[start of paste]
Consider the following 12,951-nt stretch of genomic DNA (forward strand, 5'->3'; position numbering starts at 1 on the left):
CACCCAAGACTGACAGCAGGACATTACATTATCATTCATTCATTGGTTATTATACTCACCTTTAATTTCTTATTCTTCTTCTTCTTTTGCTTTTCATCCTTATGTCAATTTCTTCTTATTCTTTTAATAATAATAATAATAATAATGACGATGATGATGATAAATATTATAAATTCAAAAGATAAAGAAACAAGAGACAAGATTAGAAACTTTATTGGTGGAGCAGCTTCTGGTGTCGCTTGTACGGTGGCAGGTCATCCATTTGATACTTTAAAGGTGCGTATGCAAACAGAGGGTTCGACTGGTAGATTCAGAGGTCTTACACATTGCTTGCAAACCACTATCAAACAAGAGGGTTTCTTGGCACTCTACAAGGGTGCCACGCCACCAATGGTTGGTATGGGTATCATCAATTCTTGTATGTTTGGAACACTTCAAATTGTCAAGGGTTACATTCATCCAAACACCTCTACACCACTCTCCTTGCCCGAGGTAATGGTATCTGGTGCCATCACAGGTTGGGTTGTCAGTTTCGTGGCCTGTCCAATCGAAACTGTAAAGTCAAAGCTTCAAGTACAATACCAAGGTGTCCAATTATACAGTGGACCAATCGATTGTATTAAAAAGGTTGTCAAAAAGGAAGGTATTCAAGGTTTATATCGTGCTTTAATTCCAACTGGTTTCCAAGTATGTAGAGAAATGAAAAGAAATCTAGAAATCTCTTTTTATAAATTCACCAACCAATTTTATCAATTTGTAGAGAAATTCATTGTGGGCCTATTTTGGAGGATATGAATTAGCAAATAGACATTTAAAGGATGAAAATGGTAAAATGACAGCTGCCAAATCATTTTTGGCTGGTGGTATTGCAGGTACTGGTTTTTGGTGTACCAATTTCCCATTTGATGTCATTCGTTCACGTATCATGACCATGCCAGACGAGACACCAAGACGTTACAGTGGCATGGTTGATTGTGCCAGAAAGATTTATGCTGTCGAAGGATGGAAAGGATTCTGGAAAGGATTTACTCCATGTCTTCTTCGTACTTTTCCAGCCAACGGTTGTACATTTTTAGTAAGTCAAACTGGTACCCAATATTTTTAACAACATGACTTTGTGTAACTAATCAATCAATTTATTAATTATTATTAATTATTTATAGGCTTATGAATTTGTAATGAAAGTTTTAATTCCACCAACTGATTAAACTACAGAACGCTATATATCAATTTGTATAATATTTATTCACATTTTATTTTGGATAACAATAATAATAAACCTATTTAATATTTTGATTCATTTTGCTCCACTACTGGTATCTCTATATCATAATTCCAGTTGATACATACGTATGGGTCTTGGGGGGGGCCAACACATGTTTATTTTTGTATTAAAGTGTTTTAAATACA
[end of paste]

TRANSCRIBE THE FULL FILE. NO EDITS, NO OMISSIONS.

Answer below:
Consider the following 12,951-nt stretch of genomic DNA (forward strand, 5'->3'; position numbering starts at 1 on the left):
CACCCAAGACTGACAGCAGGACATTACATTATCATTCATTCATTGGTTATTATACTCACCTTTAATTTCTTATTCTTCTTCTTCTTTTGCTTTTCATCCTTATGTCAATTTCTTCTTATTCTTTTAATAATAATAATAATAATAATGACGATGATGATGATAAATATTATAAATTCAAAAGATAAAGAAACAAGAGACAAGATTAGAAACTTTATTGGTGGAGCAGCTTCTGGTGTCGCTTGTACGGTGGCAGGTCATCCATTTGATACTTTAAAGGTGCGTATGCAAACAGAGGGTTCGACTGGTAGATTCAGAGGTCTTACACATTGCTTGCAAACCACTATCAAACAAGAGGGTTTCTTGGCACTCTACAAGGGTGCCACGCCACCAATGGTTGGTATGGGTATCATCAATTCTTGTATGTTTGGAACACTTCAAATTGTCAAGGGTTACATTCATCCAAACACCTCTACACCACTCTCCTTGCCCGAGGTAATGGTATCTGGTGCCATCACAGGTTGGGTTGTCAGTTTCGTGGCCTGTCCAATCGAAACTGTAAAGTCAAAGCTTCAAGTACAATACCAAGGTGTCCAATTATACAGTGGACCAATCGATTGTATTAAAAAGGTTGTCAAAAAGGAAGGTATTCAAGGTTTATATCGTGCTTTAATTCCAACTGGTTTCCAAGTATGTAGAGAAATGAAAAGAAATCTAGAAATCTCTTTTTATAAATTCACCAACCAATTTTATCAATTTGTAGAGAAATTCATTGTGGGCCTATTTTGGAGGATATGAATTAGCAAATAGACATTTAAAGGATGAAAATGGTAAAATGACAGCTGCCAAATCATTTTTGGCTGGTGGTATTGCAGGTACTGGTTTTTGGTGTACCAATTTCCCATTTGATGTCATTCGTTCACGTATCATGACCATGCCAGACGAGACACCAAGACGTTACAGTGGCATGGTTGATTGTGCCAGAAAGATTTATGCTGTCGAAGGATGGAAAGGATTCTGGAAAGGATTTACTCCATGTCTTCTTCGTACTTTTCCAGCCAACGGTTGTACATTTTTAGTAAGTCAAACTGGTACCCAATATTTTTAACAACATGACTTTGTGTAACTAATCAATCAATTTATTAATTATTATTAATTATTTATAGGCTTATGAATTTGTAATGAAAGTTTTAATTCCACCAACTGATTAAACTACAGAACGCTATATATCAATTTGTATAATATTTATTCACATTTTATTTTGGATAACAATAATAATAAACCTATTTAATATTTTGATTCATTTTGCTCCACTACTGGTATCTCTATATCATAATTCCAGTTGATACATACGTATGGGTCTTGGGGGGGGCCAACACATGTTTATTTTTGTATTAAAGTGTTTTAAATACA